How often do you ask for what you want from clients, whether it’s an extra assignment or a rate increase?
This month, asking for extra work helped take my income to $6,500, my highest ever.
Here’s the roundup for August. This month, it’s impressive:
Completed Pieces: 70
Work Billed: $6,513.00
Earnings Received: $6,649.30
I wrote just over 54,000 words, with an average per-piece earning of $93.
That’s significantly higher than July’s per-piece earning of $69, and a lot of it came from the two highest-paying pieces I wrote this month: one that brought in $1,039, and one that paid $953.
That second piece, the $953 one, was the one I asked for.
Ask and ye shall receive
Remember how last month I worried that I wasn’t going to earn much over $5,000?
I was planning to take a week to visit my sister and her husband and be a featured guest at Intervention, and — as I wrote in this very space a month ago — “Traveling always means taking an income hit, even if you work on the plane.”
But I asked myself: what if it didn’t have to be that way? What if I asked my best-paying client for a second assignment, to cover the income gap that came from taking a few days off? The worst possible scenario would be a polite “No, we have enough pieces for this month,” so I asked — and my client said yes.
It’s great for two reasons. First, it added $953 to my monthly income total, and second, it set a precedent. Now my client and I both know that I can complete two pieces in a month, which means I am going to pitch two pieces this month. Next month, I might pitch three.
Sometimes I forget that I can ask my clients if they want more work from me. This month, I’m glad I remembered.
The power of the pageview bonus
The $953 piece took me from $5,000 to $6,000 last month.
What pushed me over $6,500? A $500 bonus for an article on The Penny Hoarder about getting paid for junk mail. This article received more than 250,000 pageviews, which meant I earned an extra $500. This is the second time I’ve received a bonus on this piece, which I wrote in January 2015. I’m delighted that it still resonates with so many readers.
I love pageview bonuses, because I get paid without having to do any extra work. I always do my part to increase pageviews by sharing my articles on social media (and responding to Facebook comments and Twitter replies), but that doesn’t feel like “extra” work. I’m not able to track my own pageviews with this client, so I don’t know when I am getting close to a bonus, but I am always glad when I get one.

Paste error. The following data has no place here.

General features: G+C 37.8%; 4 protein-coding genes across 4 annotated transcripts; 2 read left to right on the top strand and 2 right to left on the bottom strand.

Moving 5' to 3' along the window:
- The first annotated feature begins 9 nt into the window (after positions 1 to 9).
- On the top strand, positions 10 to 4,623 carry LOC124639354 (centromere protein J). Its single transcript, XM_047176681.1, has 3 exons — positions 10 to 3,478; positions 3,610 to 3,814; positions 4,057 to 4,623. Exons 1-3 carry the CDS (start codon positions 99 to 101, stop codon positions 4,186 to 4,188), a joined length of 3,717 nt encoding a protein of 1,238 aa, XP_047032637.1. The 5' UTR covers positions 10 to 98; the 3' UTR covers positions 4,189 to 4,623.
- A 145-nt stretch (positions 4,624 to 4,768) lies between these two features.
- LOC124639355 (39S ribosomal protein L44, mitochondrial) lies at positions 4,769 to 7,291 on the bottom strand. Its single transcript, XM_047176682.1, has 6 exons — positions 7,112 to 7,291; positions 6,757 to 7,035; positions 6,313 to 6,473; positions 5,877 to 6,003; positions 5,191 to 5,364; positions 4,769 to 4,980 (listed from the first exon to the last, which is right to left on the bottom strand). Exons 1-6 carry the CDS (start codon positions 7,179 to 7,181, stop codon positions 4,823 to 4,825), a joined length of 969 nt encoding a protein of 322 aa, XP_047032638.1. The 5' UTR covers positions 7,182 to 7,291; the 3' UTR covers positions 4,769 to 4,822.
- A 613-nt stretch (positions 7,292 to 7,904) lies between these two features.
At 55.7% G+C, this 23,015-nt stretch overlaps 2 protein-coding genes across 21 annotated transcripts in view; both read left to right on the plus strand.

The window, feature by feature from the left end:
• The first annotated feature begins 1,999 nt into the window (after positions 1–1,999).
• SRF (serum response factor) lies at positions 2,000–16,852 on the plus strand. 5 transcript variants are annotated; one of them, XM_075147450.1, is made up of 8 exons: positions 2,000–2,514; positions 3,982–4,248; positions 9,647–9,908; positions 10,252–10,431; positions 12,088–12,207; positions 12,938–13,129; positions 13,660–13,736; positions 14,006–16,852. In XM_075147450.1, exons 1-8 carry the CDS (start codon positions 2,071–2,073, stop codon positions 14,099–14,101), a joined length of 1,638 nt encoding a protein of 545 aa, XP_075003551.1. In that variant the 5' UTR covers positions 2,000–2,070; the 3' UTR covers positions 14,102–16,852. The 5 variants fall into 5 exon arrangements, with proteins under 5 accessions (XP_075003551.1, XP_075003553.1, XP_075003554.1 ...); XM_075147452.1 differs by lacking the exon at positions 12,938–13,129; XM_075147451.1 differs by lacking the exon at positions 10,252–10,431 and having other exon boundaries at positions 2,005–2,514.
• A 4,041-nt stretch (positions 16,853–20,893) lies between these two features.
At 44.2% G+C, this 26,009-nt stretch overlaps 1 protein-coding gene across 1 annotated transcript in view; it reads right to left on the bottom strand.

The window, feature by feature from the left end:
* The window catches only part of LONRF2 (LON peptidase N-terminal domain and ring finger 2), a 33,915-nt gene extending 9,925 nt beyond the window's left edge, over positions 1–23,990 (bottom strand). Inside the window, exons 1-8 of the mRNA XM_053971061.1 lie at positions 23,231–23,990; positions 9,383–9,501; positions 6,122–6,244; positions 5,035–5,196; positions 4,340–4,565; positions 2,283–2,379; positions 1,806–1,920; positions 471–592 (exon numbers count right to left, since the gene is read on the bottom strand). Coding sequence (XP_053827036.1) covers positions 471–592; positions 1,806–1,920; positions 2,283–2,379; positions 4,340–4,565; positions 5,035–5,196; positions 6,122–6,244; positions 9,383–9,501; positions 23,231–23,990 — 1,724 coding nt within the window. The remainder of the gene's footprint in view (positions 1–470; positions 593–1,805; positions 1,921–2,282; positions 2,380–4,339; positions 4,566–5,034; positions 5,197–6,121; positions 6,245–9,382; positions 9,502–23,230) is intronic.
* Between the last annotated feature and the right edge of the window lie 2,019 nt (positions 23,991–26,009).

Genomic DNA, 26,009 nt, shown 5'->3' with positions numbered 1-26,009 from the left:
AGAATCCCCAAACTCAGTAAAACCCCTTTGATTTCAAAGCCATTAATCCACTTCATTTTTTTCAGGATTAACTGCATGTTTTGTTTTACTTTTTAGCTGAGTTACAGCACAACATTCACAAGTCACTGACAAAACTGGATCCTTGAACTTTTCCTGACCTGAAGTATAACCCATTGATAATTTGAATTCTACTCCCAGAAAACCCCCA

This type of pageview bonus is also great for me because it comes on top of a competitive base pay. Some publications prefer to offer low base pay and structure more of their compensation through bonuses. I prefer high base pay and the occasional bonus — after all, I can’t really control how many people view my articles!
One of my other clients gives writers bonuses for being active in the comments section, which I also appreciate. Any time a client offers me a low-effort way to make a little extra money, I know that client values its writers and the work we do.
Crowdfunding still doesn’t beat client work
Last month, I announced that I’m writing a novel titled The Biographies of Ordinary People and crowdfunding the process through Patreon.
I’ve been posting two chapters of my novel every week, and have received a lot of amazing feedback from readers, including a reader who tweeted, “This is maybe the most beautiful book I’ve read in a long time — thanks!”
However, the crowdfunding initiative has not grown to the point where I can consider dropping — or even seriously cutting back on — any of my current freelancing clients.
As of this writing, my Patreon brings me $350 per month in crowdsourced pledges. That’s more than many of Patreon’s featured writers bring in, so I feel like my project is successful, but it’s not enough to make a significant difference in my freelancing life aside from the fact that I’m developing a community of readers who are invested in this novel.
That community of readers makes the whole Patreon project worth it. But crowdfunding still doesn’t beat client work financially, at least not for me. I like knowing roughly how much income I’ll earn every month, and I also like knowing I can increase my client income just by asking.
When was the last time you asked a regular client for extra work? Did they say yes?